|Allendale | Bellingham | Blanchland | Corbridge | Haltwhistle|
Allendale is remarkable for its splendid isolation, its varied arts and crafts trade and the phenomenal annual tar barrels celebration on New Years Eve. Given the village’s unique location in the Allen Valley, its golf course is the most panoramic in the known world!
A large village in south west Northumberland, Allendale is within the North Pennines Area of Outstanding Natural Beauty (AONB) - the second largest of the 40 AONBs in England and Wales. The local economy is predominantly based on agriculture (notably sheep farming), arts and crafts and tourism.
Allendale refers to the "dale" or valley of the River Allen. In the 16th century this area, close to the Scottish border, was a lawless and troubled place. Fortified farmhouses known as 'bastles' were constructed to protect residents and livestock against reiver raids. Allendale has one of the greatest concentrations of bastles in the country and around 40 can still be seen, many as scenic ruins.
Local mining for lead has occurred since Roman times, with the first smelting mill being constructed in the 1600s. The significant growth of Allendale Town and the surrounding villages was fuelled by omit the local lead-mining and smelting industries in the nineteenth century. The remains of two flues from the former smelting mill (between Allendale and Catton) run to chimneys up on the fells high above the village. The smelting mill is now home to the Allendale Brewery and the Allenmills Regeneration Project.
The town is famous for a New Year celebration where lighted tar barrels are carried on the heads of revellers called "guisers". This tradition dates back to 1858. It appears to have originated from the problems of a silver band that were carolling at New Year. They were unable to use candles to light their music due to the strong winds, so someone suggested a tar barrel be used. Having to move from place to place, it was easiest to carry the barrels upon the guisers heads, rather than rolling them. There have been claims that it is a pagan festival, however, but these claims are unfounded.
Bellingham is home to Hareshaw Lynn, a wooded, wild-flower three mile walk, passing the remains of the old iron works and criss-crossing the tumbling stream below, culminating in a 30ft waterfall.
Pronounced Bell-ing-jum, it stands on the banks of the River North Tyne, known as the gateway to Kielder Water and forest park and the capital of the North Tyne.
The village has its own heritage centre, a museum which celebrates the industrial and cultural past of the town and surrounding area, including the history of the North Tyne railway.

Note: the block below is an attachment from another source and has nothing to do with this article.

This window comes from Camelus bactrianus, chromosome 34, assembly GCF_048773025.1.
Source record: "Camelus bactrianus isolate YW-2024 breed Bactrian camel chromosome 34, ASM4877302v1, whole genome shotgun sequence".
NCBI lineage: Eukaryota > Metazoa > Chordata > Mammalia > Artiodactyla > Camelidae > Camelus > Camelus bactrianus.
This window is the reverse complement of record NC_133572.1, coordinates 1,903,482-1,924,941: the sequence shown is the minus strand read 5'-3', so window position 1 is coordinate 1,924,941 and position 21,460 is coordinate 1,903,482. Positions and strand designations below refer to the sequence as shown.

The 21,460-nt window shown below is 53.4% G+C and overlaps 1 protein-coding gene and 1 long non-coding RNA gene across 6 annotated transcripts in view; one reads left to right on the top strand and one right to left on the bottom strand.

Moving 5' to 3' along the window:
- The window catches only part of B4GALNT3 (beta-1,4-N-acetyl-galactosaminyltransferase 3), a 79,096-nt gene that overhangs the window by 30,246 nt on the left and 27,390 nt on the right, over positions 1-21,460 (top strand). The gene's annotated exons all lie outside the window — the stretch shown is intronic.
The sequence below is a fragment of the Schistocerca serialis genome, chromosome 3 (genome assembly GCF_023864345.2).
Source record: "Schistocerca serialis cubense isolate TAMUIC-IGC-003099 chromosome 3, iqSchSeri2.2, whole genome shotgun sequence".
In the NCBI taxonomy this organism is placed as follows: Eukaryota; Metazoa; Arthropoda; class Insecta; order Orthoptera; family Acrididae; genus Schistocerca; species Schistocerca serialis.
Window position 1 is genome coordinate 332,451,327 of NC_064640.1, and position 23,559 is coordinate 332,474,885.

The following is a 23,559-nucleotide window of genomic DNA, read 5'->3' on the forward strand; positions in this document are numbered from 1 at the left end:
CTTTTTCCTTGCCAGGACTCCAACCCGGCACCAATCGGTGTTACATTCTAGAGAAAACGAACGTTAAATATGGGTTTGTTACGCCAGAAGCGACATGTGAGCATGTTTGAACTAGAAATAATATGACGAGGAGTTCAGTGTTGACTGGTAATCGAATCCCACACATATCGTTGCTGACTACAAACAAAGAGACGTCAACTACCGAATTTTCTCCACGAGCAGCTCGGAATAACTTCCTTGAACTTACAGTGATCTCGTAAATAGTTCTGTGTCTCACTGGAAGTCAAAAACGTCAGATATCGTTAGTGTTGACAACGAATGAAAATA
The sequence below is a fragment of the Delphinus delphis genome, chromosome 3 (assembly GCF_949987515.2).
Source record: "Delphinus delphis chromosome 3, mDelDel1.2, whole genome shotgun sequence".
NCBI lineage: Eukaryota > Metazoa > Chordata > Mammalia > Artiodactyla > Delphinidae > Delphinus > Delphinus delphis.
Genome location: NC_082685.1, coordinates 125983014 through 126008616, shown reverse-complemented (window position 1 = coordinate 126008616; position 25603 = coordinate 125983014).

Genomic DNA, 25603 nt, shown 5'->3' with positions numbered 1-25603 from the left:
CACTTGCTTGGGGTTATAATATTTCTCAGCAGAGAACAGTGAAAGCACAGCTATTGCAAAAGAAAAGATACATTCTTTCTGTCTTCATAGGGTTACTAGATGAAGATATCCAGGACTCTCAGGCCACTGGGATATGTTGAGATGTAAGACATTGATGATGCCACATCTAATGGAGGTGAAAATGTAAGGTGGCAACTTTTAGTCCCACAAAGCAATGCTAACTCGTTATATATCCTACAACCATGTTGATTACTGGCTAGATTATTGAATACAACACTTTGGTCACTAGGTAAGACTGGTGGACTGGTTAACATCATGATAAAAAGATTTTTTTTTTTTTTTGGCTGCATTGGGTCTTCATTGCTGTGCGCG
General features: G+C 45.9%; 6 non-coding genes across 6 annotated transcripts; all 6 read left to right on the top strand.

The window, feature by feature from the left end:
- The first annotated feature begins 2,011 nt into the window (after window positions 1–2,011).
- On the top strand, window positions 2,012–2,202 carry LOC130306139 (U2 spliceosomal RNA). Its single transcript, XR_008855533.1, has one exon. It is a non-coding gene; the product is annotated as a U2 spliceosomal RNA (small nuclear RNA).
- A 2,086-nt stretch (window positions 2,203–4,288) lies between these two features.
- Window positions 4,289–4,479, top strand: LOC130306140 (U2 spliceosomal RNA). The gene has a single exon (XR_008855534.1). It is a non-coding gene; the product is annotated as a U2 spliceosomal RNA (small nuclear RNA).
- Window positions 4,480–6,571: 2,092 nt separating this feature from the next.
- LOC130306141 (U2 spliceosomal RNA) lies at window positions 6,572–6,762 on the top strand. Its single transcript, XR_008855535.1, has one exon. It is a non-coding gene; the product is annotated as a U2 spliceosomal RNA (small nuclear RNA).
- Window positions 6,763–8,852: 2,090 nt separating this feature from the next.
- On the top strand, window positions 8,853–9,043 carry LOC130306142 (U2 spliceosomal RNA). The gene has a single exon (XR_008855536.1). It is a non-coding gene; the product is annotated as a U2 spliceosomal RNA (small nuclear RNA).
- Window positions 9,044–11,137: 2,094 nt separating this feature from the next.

Within the graveyard is “The Long pack”, allegedly the grave of a burglar who attempted to infiltrate a local house by hiding in a beggar’s pack. Unfortunately for him one of the servants spotted a movement from the pack and then shot the package.
Blanchland features picturesque houses, set against a backdrop of deep woods and open heather-clad moors. Visit the Lord Crew Arms (or stay overnight there if you’re not worried by tales of Dorothy’s ghost!) and discover the priest’s hole. Located near the Derwent Reservoir, there are facilities for sailing and fishing.
Blanchland is a most picturesque small village in the North Pennines Area of Outstanding Natural Beauty, set beside the river in a wooded section of the Derwent Valley. Blanchland is a model village in Northumberland on the borders of County Durham.
Blanchland was formed out of the medieval Blanchland Abbey property by Nathaniel Crew, 3rd Baron Crew, the Bishop of Durham, 1674-1722. It is a conservation village, largely built of stone from the remains of the 12th century Abbey.
This village has an array of retail outlets including: a Post Office in Blanchland Stores, Gallery Upstairs, The White Monk Tea Rooms and The Blanchland Deli.
It flourished during the 19th century lead mining bonanza and industrial archaeology abounds nearby. Its population now numbers 140.
Its unspoilt qualities make it a frequent setting for period films, set in the 18th century, such as those based on the novels of Catherine Cookson.
Corbridge is located 5 miles east of Hexham, easily accessible from the A69 and A68.
With Corbridge’s super-rich roman heritage, you can visit the remains of the Roman town, Corstopitum, on the outskirts of the village. This boasts an excellent Roman museum and the site provides visitors with a total picture of a Roman supply town, run by English Heritage.
Ancient Corbridge is centred around the village square and St Andrews church, which dates from Saxon times and shares its site with a unique parson’s pele tower.
As far back as 1827 the town was renowned for its small shops and several of the decorated fronts still survive.
Today Corbridge is known for its genteel quaintness and unique boutique shops.
Haltwhistle is the geographic centre of Britain, N-S and E-W. The name, Haltwhistle, goes back to the Saxon times and its market was first licensed in the 13th Century.
The town saw violent times during the medieval period because of its close proximity to the England/Scottish border. At one time the town had its own castle and pele tower.
Today Haltwhistle is a bustling market town. Regular market day is a Thursday.
Haltwhistle offers great pubs and tea shops as well as national and independent stores.
Haltwhistle is a town 20 minutes drive from Hexham, with good bus and train services from Hexham, Newcastle and Carlisle.
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